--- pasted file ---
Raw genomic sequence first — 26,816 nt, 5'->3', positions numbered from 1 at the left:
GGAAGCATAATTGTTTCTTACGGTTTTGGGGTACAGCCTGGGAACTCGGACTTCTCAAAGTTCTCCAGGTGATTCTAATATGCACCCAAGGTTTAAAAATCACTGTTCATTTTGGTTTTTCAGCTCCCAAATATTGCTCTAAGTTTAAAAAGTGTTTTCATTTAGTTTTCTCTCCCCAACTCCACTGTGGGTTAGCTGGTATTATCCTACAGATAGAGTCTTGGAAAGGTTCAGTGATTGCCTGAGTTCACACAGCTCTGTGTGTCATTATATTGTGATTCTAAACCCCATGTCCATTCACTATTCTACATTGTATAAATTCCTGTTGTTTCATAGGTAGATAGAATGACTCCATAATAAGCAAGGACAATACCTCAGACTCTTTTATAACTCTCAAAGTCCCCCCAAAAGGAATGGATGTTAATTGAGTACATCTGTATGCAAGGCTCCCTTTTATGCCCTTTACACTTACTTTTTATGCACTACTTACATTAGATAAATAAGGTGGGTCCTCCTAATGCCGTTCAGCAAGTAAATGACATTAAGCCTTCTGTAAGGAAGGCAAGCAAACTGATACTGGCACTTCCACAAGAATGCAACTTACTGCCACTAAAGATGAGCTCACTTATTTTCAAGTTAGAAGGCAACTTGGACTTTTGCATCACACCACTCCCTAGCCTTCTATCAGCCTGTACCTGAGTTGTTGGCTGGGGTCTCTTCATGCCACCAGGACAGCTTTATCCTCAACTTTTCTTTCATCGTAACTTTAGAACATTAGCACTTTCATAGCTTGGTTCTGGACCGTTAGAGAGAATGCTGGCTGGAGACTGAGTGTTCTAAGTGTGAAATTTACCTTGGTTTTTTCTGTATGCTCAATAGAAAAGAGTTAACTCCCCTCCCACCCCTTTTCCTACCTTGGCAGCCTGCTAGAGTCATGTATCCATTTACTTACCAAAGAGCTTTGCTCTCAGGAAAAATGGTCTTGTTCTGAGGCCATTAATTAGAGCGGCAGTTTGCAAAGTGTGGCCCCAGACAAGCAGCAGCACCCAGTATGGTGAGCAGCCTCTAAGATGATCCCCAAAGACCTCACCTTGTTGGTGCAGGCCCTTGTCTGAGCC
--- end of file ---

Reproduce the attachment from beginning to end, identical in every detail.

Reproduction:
Raw genomic sequence first — 26,816 nt, 5'->3', positions numbered from 1 at the left:
GGAAGCATAATTGTTTCTTACGGTTTTGGGGTACAGCCTGGGAACTCGGACTTCTCAAAGTTCTCCAGGTGATTCTAATATGCACCCAAGGTTTAAAAATCACTGTTCATTTTGGTTTTTCAGCTCCCAAATATTGCTCTAAGTTTAAAAAGTGTTTTCATTTAGTTTTCTCTCCCCAACTCCACTGTGGGTTAGCTGGTATTATCCTACAGATAGAGTCTTGGAAAGGTTCAGTGATTGCCTGAGTTCACACAGCTCTGTGTGTCATTATATTGTGATTCTAAACCCCATGTCCATTCACTATTCTACATTGTATAAATTCCTGTTGTTTCATAGGTAGATAGAATGACTCCATAATAAGCAAGGACAATACCTCAGACTCTTTTATAACTCTCAAAGTCCCCCCAAAAGGAATGGATGTTAATTGAGTACATCTGTATGCAAGGCTCCCTTTTATGCCCTTTACACTTACTTTTTATGCACTACTTACATTAGATAAATAAGGTGGGTCCTCCTAATGCCGTTCAGCAAGTAAATGACATTAAGCCTTCTGTAAGGAAGGCAAGCAAACTGATACTGGCACTTCCACAAGAATGCAACTTACTGCCACTAAAGATGAGCTCACTTATTTTCAAGTTAGAAGGCAACTTGGACTTTTGCATCACACCACTCCCTAGCCTTCTATCAGCCTGTACCTGAGTTGTTGGCTGGGGTCTCTTCATGCCACCAGGACAGCTTTATCCTCAACTTTTCTTTCATCGTAACTTTAGAACATTAGCACTTTCATAGCTTGGTTCTGGACCGTTAGAGAGAATGCTGGCTGGAGACTGAGTGTTCTAAGTGTGAAATTTACCTTGGTTTTTTCTGTATGCTCAATAGAAAAGAGTTAACTCCCCTCCCACCCCTTTTCCTACCTTGGCAGCCTGCTAGAGTCATGTATCCATTTACTTACCAAAGAGCTTTGCTCTCAGGAAAAATGGTCTTGTTCTGAGGCCATTAATTAGAGCGGCAGTTTGCAAAGTGTGGCCCCAGACAAGCAGCAGCACCCAGTATGGTGAGCAGCCTCTAAGATGATCCCCAAAGACCTCACCTTGTTGGTGCAGGCCCTTGTCTGAGCC